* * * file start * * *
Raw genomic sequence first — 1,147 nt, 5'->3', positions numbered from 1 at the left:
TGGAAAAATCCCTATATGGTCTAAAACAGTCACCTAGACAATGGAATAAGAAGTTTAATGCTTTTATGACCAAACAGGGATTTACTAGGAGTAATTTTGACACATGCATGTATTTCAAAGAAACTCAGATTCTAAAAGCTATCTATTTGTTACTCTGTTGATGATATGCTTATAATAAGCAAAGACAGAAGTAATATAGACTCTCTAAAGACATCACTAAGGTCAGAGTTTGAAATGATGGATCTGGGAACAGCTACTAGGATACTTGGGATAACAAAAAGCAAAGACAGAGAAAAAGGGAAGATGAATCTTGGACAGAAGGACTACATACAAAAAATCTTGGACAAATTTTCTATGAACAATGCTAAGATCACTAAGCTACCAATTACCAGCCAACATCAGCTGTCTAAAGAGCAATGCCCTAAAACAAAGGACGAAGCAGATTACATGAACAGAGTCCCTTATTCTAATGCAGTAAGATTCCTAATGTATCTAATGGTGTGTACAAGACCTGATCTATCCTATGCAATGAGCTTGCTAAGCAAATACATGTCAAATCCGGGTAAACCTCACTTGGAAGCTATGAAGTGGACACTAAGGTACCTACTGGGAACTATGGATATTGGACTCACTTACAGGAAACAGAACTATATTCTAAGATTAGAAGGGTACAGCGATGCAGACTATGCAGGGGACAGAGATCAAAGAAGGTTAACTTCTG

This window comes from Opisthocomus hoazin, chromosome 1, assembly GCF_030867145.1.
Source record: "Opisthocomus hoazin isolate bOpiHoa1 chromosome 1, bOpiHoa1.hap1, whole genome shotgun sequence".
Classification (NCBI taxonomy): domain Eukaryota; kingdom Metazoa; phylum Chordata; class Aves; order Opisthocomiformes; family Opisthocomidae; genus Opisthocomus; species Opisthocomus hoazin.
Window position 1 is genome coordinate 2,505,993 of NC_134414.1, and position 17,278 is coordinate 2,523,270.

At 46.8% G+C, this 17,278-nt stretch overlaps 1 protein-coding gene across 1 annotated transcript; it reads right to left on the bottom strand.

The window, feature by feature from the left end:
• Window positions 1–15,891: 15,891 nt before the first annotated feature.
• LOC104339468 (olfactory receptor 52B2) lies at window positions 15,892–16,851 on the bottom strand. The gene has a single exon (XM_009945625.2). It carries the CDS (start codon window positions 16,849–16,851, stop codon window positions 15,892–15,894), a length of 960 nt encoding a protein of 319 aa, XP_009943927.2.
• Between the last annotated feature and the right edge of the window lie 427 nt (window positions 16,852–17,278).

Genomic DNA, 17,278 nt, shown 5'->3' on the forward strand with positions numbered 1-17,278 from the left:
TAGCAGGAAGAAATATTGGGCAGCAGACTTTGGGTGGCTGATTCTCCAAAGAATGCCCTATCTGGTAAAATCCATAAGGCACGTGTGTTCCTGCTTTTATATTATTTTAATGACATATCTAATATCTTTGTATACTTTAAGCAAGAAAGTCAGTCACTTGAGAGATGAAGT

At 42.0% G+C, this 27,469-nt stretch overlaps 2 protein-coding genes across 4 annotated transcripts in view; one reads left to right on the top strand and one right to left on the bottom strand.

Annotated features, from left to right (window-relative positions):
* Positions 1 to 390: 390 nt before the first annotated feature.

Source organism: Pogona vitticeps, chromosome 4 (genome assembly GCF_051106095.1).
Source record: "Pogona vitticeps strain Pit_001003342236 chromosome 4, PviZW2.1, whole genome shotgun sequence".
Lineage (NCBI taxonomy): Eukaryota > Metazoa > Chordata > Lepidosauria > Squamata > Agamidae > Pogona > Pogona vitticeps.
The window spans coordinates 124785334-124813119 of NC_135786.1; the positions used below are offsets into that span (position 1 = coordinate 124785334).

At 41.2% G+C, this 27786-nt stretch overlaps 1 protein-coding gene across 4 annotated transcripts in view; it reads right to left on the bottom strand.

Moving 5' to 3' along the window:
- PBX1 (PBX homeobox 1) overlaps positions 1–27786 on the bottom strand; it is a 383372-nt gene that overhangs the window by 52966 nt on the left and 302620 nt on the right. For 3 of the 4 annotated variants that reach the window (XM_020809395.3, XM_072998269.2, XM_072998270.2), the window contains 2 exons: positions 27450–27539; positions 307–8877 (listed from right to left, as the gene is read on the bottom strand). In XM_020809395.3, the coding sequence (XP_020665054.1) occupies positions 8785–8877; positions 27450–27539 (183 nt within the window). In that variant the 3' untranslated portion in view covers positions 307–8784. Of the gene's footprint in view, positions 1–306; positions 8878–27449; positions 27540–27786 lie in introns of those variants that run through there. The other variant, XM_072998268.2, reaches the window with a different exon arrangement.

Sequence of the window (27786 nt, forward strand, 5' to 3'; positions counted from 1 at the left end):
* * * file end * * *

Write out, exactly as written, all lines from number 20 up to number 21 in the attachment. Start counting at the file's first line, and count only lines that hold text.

The window spans coordinates 124785334-124813119 of NC_135786.1; the positions used below are offsets into that span (position 1 = coordinate 124785334).

At 41.2% G+C, this 27786-nt stretch overlaps 1 protein-coding gene across 4 annotated transcripts in view; it reads right to left on the bottom strand.